In addition to general urology, which focuses on a broad range of issues affecting the urinary and reproductive systems, there are several specialized types of urology. These different subspecialties focus on conditions and diseases that occur in men, women, and children, such as prostate, kidney or testicular cancer, male infertility and kidney stones.
What Are the Various Types of Urology?
Some urologists work as generalists, meaning they handle a wide range of problems. Others, however, choose a more focused approach and specialize in one (or more) of the seven subspecialties of urology recognized by the American Urological Association. The different areas of urology are:
Pediatric urology focuses on treating urinary and reproductive system problems in infants, children, and teenagers. This ranges from dealing with urinary tract infections to surgically repairing congenital abnormalities present at birth. These can be as simple as an undescended testicle—a common condition in male infants—or more complicated, like those involving the development of a child’s sexual identity.
Oncologists specialize in treating cancer. Urologic oncologists treat cancers of the urinary and male reproductive systems, including the kidneys, bladder, testicles, and prostate. Recent developments in chemotherapy, radiation therapy and surgical procedures have provided urologic oncologists more tools to fight these malignant diseases. In addition, urologists have access to more accurate diagnostics.
Renal transplantation, or kidney transplant, involves the removal of a kidney from the donor into a patient whose kidney has stopped working or is diseased. In these situations, the urologist often works as part of a more comprehensive surgical team. A patient who undergoes kidney transplant surgery will also require ongoing monitoring to ensure that the new kidney works properly.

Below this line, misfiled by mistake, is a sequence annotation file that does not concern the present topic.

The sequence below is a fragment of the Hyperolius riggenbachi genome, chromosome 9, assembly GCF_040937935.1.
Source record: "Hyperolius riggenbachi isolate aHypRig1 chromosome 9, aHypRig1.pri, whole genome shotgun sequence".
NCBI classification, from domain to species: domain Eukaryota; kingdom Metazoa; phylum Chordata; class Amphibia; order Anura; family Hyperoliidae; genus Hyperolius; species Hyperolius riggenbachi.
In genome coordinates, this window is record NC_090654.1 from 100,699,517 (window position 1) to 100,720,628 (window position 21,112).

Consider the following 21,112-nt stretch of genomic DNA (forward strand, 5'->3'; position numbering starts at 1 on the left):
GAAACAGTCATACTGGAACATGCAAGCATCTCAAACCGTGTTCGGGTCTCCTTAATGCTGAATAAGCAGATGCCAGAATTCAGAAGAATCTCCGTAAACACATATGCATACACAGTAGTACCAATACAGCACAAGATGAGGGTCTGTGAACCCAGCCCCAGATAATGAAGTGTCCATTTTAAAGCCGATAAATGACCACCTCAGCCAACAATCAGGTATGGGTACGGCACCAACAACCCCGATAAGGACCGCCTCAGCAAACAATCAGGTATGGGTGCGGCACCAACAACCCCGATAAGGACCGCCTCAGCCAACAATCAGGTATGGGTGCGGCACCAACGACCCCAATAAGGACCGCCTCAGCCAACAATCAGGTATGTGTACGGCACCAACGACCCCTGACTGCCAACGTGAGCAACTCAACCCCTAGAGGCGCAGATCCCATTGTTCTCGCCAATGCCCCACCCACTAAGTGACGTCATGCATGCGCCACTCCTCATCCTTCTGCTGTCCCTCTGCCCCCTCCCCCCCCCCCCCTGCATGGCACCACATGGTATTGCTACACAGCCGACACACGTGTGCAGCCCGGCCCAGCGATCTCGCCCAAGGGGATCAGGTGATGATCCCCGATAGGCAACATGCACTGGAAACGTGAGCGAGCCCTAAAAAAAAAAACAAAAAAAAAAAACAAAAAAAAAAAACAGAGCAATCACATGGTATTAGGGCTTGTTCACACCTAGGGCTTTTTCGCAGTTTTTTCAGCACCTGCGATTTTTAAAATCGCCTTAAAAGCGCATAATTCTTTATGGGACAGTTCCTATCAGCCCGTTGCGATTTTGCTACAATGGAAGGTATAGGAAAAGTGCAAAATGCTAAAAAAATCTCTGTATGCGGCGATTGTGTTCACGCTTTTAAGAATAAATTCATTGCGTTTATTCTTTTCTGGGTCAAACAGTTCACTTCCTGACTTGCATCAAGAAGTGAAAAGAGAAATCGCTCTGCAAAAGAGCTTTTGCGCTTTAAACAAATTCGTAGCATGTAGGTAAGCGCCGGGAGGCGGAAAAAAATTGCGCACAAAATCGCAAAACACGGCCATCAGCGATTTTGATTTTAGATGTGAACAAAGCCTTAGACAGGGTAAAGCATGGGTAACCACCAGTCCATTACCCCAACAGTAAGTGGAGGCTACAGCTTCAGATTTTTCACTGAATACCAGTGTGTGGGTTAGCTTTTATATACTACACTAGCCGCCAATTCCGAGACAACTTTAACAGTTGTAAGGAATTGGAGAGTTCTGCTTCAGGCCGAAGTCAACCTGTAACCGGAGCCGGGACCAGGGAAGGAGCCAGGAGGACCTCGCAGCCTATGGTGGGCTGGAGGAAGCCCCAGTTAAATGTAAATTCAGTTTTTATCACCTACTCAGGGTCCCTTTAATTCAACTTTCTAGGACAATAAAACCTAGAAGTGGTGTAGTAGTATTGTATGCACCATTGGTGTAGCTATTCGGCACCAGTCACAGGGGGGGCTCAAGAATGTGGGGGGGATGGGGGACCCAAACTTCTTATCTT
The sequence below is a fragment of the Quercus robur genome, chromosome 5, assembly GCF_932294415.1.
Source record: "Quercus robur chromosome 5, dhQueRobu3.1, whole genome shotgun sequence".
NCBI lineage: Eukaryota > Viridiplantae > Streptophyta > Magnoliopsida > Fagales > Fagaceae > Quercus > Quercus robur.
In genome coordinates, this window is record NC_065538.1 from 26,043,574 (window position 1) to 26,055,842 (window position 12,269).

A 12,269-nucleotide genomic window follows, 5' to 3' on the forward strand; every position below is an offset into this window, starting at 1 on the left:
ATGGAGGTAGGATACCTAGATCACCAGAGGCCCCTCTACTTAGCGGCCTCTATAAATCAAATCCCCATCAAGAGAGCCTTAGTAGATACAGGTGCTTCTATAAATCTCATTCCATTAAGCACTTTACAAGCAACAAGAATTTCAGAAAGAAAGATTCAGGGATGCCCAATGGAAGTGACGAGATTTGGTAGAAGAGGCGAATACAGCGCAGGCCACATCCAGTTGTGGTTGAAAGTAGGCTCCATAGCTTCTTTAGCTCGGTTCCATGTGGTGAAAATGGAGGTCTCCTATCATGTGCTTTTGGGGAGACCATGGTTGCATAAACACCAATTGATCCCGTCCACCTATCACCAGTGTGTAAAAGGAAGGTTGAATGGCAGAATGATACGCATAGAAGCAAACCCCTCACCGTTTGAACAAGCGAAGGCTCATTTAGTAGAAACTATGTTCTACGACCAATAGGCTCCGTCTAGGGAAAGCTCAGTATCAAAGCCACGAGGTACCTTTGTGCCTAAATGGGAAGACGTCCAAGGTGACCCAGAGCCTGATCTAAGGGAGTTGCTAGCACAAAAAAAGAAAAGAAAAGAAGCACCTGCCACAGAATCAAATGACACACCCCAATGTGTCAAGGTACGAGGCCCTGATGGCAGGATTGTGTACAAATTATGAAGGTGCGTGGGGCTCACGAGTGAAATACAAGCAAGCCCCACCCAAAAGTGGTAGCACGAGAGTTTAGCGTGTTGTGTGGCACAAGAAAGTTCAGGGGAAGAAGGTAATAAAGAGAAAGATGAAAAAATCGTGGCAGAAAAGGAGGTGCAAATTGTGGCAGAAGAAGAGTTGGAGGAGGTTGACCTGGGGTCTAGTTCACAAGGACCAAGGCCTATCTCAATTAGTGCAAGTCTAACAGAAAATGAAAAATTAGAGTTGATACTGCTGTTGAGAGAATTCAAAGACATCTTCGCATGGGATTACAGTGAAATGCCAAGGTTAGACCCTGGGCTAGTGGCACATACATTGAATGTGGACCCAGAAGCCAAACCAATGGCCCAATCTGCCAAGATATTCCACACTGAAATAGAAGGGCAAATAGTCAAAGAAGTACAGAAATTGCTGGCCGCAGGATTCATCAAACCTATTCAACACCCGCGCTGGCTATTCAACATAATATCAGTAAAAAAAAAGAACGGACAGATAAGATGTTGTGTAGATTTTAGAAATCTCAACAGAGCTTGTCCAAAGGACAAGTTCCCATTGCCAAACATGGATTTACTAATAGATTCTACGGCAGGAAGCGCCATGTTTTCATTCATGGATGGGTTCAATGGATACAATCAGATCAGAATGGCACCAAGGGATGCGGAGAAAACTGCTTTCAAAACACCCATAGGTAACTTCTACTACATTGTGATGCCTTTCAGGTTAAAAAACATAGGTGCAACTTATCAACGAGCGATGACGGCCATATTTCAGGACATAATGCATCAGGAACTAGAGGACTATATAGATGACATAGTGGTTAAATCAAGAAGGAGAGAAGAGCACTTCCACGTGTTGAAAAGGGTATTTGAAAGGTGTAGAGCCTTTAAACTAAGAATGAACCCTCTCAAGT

Urologists treat male infertility—the inability to get a woman pregnant—using both medical and surgical methods. Infertility can have various causes, such as the inability to achieve an erection, low sperm count or blockage in the tubes that carry sperm from the testicles. Men may also be infertile due to a vasectomy (a sterilization procedure for men), and vasectomy reversals are a common outpatient procedure for urologists who specialize in male infertility.
Calculi (Kidney Stones)
One area of urology deals specifically with kidney stones (small, hard masses of minerals and protein that form in the kidneys). These can be very painful and prevent urine from flowing from the kidney to the bladder. Urologists who specialize in this area not only remove the stones but also work with patients to reduce their future risk.
Female urology deals specifically with disorders that affect women, such as urinary incontinence and problems with the pelvic floor. Female urology issues can be treated using both surgical and non-surgical methods.
Neurourology specialists concentrate on the connection between the nervous system and the urinary and male reproductive systems. Proper functioning of the bladder involves the brain, spinal cord, and the nerves that run to the bladder. Many disorders can affect how the nervous system controls the bladder, including stroke, spinal cord injury, and Parkinson’s disease. Similarly, problems with the nervous system can play a role in erectile dysfunction and impotence in men.
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